A Mobility Model of Occupations, Opportunities, and Outlook: Linking Administrative and Survey Data – Prof. Xi Song
Join us for the Inequity Speaker Series with Associate Professor Xi Song, from the Department of Sociology and Population Studies Center, University of Pennsylvania. This talk is co-sponsored by the Data Sciences Institute and the Computational and Quantitative Social Sciences, DSI@UTSC.
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- Date: Friday, November 18th, 2022
- Time: 11 am – 12 pm
- Format: Virtual
Talk Title: A Mobility Model of Occupations, Opportunities, and Outlook: Linking Administrative and Survey Data
Abstract: Labor market restructuring—the changing size, content, and significance of different occupations—affects workers’ job mobility opportunities and outcomes. However, existing literature typically focuses on occupational changes at broad categories (e.g., farming, manufacturing, or service occupations). We construct a novel dataset of more than three thousand occupations documented in US federal governments’ Occupational Outlook Handbooks that describe employment trends since 2000 and 10-year projected employment. By linking occupational prospects data to workers’ mobility in the Current Population Surveys, we examine job mobility opportunities of workers in occupations with varying degrees of actual and projected employment change. We develop a new model of occupational mobility that takes into account workers’ characteristics and opportunity constraints in the short- and long-term. Our results reveal new inequality between workers in occupations with job expansion and contraction.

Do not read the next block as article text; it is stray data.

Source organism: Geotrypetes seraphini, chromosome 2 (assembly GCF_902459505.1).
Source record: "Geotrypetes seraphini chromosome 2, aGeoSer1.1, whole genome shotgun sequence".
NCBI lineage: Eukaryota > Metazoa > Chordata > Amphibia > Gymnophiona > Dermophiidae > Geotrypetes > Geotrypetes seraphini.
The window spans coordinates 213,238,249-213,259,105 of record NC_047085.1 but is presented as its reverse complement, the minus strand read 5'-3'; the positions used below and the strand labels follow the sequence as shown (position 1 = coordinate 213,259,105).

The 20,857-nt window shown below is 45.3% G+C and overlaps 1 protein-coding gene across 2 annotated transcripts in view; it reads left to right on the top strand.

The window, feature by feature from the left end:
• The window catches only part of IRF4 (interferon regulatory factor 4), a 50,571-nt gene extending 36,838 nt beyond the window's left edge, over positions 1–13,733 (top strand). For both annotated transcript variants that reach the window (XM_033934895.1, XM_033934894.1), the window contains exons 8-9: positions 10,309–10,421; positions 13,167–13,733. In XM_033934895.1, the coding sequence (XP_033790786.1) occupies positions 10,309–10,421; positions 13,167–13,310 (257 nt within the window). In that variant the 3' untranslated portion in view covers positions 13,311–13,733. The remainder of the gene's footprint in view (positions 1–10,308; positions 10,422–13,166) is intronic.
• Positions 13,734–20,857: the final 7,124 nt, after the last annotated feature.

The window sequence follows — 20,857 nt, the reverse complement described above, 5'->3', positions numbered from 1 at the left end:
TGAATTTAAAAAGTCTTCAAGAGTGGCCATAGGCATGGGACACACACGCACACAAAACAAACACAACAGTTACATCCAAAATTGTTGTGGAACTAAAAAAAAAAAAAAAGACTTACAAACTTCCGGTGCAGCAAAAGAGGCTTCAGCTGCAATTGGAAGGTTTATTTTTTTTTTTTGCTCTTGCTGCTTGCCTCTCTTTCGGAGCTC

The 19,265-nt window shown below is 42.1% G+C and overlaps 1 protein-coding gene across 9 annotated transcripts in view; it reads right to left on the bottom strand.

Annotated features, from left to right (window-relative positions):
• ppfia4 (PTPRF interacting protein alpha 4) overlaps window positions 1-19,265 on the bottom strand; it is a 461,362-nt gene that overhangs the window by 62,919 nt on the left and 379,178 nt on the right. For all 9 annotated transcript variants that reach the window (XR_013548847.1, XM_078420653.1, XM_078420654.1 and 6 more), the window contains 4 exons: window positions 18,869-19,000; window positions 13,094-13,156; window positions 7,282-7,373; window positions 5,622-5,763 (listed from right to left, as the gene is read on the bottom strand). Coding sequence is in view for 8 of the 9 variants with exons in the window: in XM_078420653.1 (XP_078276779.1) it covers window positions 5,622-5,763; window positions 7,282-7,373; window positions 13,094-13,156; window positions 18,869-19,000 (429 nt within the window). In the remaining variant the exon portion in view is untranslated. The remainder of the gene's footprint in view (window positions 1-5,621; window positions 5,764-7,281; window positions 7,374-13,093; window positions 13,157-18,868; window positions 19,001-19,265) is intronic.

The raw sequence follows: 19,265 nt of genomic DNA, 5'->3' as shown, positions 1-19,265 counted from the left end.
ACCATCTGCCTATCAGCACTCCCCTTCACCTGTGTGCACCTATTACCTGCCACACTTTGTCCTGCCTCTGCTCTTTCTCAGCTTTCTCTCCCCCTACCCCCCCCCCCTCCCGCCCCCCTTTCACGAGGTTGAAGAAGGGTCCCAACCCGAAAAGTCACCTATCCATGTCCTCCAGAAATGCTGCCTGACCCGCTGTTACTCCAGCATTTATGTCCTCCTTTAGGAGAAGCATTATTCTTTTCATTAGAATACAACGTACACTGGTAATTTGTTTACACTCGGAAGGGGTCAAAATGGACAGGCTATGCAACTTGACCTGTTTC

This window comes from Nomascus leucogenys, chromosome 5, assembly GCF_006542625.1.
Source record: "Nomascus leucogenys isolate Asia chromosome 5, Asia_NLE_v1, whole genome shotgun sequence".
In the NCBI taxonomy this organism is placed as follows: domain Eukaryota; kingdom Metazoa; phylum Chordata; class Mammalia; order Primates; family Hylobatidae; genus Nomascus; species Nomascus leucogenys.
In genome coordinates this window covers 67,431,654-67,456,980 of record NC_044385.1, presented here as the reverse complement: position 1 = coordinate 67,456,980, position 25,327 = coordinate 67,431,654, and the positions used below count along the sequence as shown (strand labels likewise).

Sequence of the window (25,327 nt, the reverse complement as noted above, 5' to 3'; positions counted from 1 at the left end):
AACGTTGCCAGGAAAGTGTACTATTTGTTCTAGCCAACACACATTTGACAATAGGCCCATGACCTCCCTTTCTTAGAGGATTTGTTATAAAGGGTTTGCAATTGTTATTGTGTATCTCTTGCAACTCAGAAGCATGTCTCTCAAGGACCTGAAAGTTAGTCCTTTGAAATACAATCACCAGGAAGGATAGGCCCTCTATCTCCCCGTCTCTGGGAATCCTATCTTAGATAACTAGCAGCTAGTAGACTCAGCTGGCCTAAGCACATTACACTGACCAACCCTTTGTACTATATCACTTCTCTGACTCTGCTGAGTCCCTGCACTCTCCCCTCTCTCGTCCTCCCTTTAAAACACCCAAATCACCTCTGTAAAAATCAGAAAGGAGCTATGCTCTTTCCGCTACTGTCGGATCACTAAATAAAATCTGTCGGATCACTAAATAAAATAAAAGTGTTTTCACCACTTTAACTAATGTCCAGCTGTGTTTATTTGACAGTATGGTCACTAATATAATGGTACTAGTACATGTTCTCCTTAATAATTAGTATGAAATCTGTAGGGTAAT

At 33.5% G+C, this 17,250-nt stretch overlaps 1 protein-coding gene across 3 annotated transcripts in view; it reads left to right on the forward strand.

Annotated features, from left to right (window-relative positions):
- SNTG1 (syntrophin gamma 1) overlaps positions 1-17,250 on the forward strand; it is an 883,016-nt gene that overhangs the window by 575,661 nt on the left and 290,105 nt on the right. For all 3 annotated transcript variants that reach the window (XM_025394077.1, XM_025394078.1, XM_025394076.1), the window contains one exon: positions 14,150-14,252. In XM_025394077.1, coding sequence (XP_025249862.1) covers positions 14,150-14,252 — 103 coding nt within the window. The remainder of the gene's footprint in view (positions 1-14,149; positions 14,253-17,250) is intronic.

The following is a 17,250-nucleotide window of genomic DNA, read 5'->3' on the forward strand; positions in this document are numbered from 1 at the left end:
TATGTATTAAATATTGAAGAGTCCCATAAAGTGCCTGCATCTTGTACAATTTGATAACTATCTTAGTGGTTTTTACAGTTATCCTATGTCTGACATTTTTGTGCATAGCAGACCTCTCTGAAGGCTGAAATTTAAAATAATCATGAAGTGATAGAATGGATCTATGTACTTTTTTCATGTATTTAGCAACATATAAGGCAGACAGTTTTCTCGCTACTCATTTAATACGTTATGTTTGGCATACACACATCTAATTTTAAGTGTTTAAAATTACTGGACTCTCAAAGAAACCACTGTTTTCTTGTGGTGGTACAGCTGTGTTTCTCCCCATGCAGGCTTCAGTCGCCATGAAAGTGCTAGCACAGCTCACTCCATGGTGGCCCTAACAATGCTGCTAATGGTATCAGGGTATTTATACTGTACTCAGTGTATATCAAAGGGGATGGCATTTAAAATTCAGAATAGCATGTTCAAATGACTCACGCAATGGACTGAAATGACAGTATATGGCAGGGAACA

Speaker Profile: Xi Song is an Associate Professor of Sociology and Demography at the University of Pennsylvania. Her research uses statistical, demographic, and computational techniques to understand how patterns of social inequality are created and changed within and across generations. Her current topics of investigation include the gap between factual and perceived inequality, multigenerational social mobility and kinship inequality, the evolution of occupational structure, and statistical methods for characterizing the link between intra- and intergenerational mobility. She received the 2021 William Julius Wilson Early Career Award from the American Sociological Association. Her previous publications have received multiple awards from the American Sociological Association, the International Sociological Association, IPUMS, and the Demographic Research.